I do not really care for the other characters because of either of the two: their character was treated so badly that you cannot even care for him, or they act so bad and it gives you irritation that you may just want to skip them (Adriane Lenox and Jae Head, for example). One actress seem to hold her grip firmly and does her thing right without being affected by the bastardized screenplay it has. That is Kathy Bates in a very small role of Miss Sue. She didn’t do any miracles, she just did her thing in a rightfully. She never lets the mess around her affect her performance. Maybe not really something recognizable, but in this film, she does some kind of a wonder.

And now, we have Sandra Bullock, the only reason to see this film. Like what I have said a while ago, she looks like a secondary character when compared to Michael, but when she starts doing her stuff. You totally forget that. She immerses you to a character that is entirely believable that, even if it is one-dimensional, you still care for her.

In this performance, we see tow Leigh Annes – the kindhearted Christian, and the strong willed and strong witted Southern lady. As for the first one, she is able to pull it off. Her dramatic side here is a thing that, although not something to behold, is somewhat skillful, if you are given the knowledge of the screenplay. In a cliche-ridden mess of the screenplay, she manages to create a humane person produced from the weaved events in the movie. In her somewhat small time, she instantly creates a fascinating character that I want to meet and would want to know more. And there is the problem. You don’t know her that much, because of the backstabbing screenplay, so even if you know that she is so far above the material, you always feel that there is something missing in this character. She was able to pull of the dramatic scenes with a sense of sharpness and subtlety that makes her already deserving of a nomination, but not a win.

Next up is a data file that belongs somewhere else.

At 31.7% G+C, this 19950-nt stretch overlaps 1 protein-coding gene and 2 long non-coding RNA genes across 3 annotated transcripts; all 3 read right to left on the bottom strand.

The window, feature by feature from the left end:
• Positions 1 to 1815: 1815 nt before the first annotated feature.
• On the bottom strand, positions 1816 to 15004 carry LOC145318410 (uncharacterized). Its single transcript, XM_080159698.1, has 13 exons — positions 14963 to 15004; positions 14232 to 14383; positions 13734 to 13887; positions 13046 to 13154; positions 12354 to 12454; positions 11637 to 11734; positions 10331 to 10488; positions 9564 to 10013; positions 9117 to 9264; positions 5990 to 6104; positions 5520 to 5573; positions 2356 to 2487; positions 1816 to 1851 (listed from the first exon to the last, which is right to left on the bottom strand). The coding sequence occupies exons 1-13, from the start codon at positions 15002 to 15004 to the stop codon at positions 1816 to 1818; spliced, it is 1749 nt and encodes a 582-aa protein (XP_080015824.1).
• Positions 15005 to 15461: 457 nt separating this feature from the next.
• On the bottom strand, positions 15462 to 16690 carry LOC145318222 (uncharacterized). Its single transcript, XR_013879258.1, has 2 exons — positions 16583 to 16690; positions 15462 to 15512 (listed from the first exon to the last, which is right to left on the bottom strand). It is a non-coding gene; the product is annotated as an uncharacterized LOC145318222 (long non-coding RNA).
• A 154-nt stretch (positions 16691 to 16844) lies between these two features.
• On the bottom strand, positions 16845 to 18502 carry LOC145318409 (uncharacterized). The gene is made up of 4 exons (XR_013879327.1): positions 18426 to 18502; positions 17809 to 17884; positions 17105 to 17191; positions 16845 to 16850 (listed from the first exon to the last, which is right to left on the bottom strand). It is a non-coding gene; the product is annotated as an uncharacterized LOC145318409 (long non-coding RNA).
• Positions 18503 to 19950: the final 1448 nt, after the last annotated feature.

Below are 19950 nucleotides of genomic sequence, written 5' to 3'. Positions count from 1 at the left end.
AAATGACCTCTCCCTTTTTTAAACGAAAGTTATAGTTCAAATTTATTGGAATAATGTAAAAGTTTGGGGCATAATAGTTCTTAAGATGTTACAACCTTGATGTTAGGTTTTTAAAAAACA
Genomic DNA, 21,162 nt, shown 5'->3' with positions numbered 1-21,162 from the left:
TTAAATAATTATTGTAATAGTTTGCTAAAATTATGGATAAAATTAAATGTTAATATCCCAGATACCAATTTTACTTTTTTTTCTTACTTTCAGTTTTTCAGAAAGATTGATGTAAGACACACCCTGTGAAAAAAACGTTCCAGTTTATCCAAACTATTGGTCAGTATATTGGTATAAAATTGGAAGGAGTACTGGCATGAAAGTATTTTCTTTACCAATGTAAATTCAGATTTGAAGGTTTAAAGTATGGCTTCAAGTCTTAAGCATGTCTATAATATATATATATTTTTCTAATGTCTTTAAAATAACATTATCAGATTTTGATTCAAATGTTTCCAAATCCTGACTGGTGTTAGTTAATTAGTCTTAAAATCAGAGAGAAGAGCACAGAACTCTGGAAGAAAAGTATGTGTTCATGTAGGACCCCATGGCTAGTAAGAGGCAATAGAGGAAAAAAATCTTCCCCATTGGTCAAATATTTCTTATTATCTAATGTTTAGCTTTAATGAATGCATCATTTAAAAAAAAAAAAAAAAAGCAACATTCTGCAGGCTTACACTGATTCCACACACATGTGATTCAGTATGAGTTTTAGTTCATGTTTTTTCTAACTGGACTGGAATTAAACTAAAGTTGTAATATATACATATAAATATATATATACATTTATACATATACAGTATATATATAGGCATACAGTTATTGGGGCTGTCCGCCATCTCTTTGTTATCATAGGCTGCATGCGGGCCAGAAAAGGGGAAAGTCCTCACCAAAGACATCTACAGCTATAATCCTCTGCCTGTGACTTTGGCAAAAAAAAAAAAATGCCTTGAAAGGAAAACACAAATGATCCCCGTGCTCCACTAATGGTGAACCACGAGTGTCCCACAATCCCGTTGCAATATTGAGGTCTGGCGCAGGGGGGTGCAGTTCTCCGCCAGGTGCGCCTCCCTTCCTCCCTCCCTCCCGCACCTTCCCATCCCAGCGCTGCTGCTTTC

Then there is the other Leigh Anne which I like a lot, lot more, the smart-ass Leigh Anne. As a talented actress, what impresses me in this performance is that she was able to avoid being stuck in the mess of a movie trying hard to be a dramedy. Whenever she is about tom deliver a funny line, she delivers it. Some lines are not really meant to make us laugh, but to make us see the joy of the character. Bullock does that, and in every scene, you know that she is an alert and somewhat aggressive person. She makes us feel that she’s strong and she won’t give up in a conversation. She will always win. Consider her rampant complaint about the long queue of people waiting. A could have been cringe-worthy scenario was twisted by her and made it into a really good scene in this film.

I wish she was given a lot more to do in this film. The writing fails her, but she never failed me in making me believe that she is someone you can count on. Of course, on the topic of her Oscar, I do not believe she deserve to win, but her nomination is justified.

Just to add something, this is not a sports film actually. They market this as some kind of a full-time sports melodramatic tearjerker, but the whole football thing doesn’t even last that long. Maybe you wouldn’t even agree.

So, what we have here is a potentially rousing story of an underdog who gets what he deserves, but with a screenplay to murder you, you can’t say that you’re even Oscar material. Wasted opportunities for greatness, Bullock is good but could have been 1000% better.

For this, the movie gets:


What are you thoughts, dear reader?

Best Picture Profile: Inglourious Basterds

Directed by: Quentin Tarantino

Company: The Weinstein Company

Runtime: 153 minutes


The film tells two parallel stories set during the World War II in Europe.

The first story is about Shoshanna Dreyfus, a naive Jewish girl who, after escaping a massive murder that killed all of her family, runs a cinema house in France. She is being persuaded by a German actor who she despises. But circumstances play in her life and she meets the one that ordered to kill her family, the charming but totally evil Colonel Hans Landa. She realizes that, using her humble cinema house, she could have her revenge to the Germans that have maltreated the Jews and, especially, to kill Hitler himself.

The second story is about the Basterds, a group of trained Jewish-American soldiers led by the suave Colonel Aldo Raine. His command per soldier is to get him 100 Nazi scalps. Because of the notoriety that the group had been claiming in the whole French and German people, Hitler becomes wary of their presence. During one drinking night, actress and spy Bridget von Hammersmark, film critic Archie Hilcox, and German killer Hugo Stiglitz, among others, encountered a German officer and had caused a Mexican stand-off.

The two story eventually meets when the movie “Nation’s Pride”, a German propaganda film, premiered in Shoshanna’s cinema house. Here, Shoshanna’s plan and the Basterds’ plan of revenge eventually come together, unexpectedly, causing an explosive climax for the film.

I would say that this film had just reached the height of epic filmmaking.

The direction is an overwhelming work of brilliance. From the first time the music plays with the opening credits, it already speaks in a very epic way. The way Tarantino manipulates the whole film is amazing because you just experience the whole thing. He grabs you and never lets you go, and to do that in its whole running time is just great.